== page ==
"We will have to negotiate very, very intensively today" agreed SPD head Martin Schulz, who suggested that talks could drag on "until late in the evening or the night."
At issue are many hot-button subjects, including social policy points like labor law, health care reform and housing, according to the South China Morning Post (SCMP).
Schulz also drew attention to the urgent need for a "dependable coalition agreement that achieves consensus" resulting in the image, at least, of a stable government, cited by SCMP.
Almost half a year after both parties took a beating in general elections, leaders hope to cement agreements tonight, but have hedged their bets by suggesting that talks may continue into Monday or Tuesday.
Germany's government has been essentially immobile — particularly regarding urgent issues including European Union reform — since the September 2017 elections saw voters' deeply-held beliefs on immigration and economic reform cause a sharp drop in popularity for both the CDU and the SPD.
Economic and military partners have been watching impatiently as the two prominent German political parties bicker for advantage, both fearing a resurgence of the country's nationalistic far-right.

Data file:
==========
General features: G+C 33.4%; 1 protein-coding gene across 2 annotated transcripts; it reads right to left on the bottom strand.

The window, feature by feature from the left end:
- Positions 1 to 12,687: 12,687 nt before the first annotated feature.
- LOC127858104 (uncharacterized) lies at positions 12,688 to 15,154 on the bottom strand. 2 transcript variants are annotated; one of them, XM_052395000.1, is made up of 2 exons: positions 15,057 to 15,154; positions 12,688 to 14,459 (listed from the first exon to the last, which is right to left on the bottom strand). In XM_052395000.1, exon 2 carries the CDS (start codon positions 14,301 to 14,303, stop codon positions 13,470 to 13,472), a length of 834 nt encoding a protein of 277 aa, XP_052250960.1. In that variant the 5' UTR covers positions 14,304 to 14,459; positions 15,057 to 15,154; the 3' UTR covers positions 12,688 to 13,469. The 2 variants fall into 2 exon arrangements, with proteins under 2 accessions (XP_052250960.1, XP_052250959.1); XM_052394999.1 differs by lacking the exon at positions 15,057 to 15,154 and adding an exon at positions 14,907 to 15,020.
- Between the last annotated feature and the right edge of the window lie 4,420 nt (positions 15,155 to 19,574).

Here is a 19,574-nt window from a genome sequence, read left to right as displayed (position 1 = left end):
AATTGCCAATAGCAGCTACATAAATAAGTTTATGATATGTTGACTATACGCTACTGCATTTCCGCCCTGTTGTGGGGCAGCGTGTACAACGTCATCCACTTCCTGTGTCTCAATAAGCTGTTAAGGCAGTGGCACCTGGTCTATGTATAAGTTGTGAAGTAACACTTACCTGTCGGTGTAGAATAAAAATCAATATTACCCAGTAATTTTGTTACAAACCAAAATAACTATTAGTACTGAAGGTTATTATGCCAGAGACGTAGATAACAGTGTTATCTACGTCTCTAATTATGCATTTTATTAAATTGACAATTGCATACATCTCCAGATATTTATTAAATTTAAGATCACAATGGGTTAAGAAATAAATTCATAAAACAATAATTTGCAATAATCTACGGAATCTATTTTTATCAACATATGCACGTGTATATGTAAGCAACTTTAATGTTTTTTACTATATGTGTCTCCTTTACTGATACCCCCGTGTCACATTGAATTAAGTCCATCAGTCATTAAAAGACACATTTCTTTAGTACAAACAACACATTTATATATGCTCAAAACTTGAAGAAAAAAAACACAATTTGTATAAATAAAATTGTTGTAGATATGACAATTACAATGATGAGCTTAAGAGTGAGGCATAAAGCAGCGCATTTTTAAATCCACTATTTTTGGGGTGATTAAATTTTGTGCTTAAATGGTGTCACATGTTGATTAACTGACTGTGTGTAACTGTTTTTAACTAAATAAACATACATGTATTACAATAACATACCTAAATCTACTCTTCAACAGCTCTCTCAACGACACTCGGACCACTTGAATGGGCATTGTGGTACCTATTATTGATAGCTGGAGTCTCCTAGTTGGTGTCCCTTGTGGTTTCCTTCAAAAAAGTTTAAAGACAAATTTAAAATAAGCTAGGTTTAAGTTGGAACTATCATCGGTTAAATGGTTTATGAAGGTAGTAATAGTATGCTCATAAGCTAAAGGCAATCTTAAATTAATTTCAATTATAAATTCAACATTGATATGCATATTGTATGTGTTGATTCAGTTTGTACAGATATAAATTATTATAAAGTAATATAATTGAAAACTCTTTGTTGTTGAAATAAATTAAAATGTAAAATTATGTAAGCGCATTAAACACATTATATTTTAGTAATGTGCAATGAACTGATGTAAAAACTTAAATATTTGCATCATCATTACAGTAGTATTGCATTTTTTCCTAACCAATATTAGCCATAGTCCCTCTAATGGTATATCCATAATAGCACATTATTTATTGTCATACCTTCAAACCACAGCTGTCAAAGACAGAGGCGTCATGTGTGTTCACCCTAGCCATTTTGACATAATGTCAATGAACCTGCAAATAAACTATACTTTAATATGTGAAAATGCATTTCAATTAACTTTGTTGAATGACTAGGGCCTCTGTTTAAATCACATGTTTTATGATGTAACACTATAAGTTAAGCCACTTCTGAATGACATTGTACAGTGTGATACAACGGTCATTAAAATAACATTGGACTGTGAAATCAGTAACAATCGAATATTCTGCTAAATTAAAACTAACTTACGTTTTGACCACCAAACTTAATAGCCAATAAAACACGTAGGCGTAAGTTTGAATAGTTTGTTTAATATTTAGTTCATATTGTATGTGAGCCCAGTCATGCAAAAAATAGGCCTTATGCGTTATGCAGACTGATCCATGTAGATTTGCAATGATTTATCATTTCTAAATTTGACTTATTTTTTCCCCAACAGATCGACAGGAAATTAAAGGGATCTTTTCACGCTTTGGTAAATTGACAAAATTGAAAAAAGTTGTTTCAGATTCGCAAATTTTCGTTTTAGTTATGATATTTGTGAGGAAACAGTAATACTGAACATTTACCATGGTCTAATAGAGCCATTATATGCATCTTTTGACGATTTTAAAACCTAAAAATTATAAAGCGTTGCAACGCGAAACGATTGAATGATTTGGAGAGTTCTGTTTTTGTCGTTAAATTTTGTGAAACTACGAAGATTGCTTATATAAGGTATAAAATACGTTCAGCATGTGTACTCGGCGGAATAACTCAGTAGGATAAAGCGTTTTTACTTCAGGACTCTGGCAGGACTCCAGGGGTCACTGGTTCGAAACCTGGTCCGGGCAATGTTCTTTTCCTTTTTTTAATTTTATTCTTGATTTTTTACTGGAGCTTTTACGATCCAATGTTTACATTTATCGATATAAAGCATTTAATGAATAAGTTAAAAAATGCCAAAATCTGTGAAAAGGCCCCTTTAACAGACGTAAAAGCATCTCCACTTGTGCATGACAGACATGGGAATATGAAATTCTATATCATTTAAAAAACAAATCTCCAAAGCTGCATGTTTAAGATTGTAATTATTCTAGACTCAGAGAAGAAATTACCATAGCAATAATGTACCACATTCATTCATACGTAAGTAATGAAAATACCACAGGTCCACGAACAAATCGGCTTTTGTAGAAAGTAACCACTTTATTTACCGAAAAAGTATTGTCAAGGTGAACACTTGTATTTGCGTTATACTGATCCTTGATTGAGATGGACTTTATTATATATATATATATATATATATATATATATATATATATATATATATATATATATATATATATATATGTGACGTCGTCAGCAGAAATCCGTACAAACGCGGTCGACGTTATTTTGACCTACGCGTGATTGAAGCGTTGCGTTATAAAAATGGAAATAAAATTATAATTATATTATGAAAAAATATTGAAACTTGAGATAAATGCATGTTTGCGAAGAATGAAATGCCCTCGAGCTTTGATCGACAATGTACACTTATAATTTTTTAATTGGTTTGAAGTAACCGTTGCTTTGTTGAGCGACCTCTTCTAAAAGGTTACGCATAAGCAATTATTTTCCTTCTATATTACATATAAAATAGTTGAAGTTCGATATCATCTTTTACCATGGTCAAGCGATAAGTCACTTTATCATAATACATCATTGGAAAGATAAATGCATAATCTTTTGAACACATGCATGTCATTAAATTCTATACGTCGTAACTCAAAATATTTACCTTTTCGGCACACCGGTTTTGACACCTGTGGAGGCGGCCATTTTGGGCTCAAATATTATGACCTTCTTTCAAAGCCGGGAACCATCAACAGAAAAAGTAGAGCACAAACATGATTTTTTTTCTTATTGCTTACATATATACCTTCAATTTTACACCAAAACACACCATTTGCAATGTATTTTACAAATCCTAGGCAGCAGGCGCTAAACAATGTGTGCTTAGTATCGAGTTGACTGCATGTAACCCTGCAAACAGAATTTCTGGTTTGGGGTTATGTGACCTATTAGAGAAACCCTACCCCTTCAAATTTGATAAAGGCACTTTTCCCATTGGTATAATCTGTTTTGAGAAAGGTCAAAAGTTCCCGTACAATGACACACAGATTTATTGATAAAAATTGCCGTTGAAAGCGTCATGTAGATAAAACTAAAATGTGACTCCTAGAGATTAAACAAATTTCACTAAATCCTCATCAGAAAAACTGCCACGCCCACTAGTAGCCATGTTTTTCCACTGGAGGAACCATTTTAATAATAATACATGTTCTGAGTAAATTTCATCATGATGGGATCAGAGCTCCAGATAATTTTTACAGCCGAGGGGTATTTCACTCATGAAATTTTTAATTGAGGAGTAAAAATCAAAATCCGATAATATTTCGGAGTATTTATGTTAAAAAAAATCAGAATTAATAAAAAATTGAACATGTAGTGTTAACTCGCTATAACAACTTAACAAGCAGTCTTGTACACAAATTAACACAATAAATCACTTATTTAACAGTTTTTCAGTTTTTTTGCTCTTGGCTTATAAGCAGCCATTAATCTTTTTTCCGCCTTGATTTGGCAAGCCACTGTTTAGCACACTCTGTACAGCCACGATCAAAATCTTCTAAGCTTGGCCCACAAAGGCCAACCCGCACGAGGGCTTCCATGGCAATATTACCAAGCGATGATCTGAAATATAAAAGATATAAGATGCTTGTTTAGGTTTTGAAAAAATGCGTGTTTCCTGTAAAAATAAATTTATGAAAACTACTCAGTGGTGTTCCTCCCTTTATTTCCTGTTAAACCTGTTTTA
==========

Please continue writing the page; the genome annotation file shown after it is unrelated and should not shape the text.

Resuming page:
Merkel's conservative supporters complain that she is leading the CDU too far into the political center, as the Berlin press senses the end of an era for the chancellor's reign.
Implementing racism, xenophobia and conspiracy theories, Germany's far-fight AfD party has now gained entry into parliament, and its rise has resulted, in part, in the unlikely alliance of the CDU and SPD.
The struggle in Berlin to form a government has resulted in allies looking to Paris and its youthful President Emmanuel Macron to lead the European economic and cultural bloc.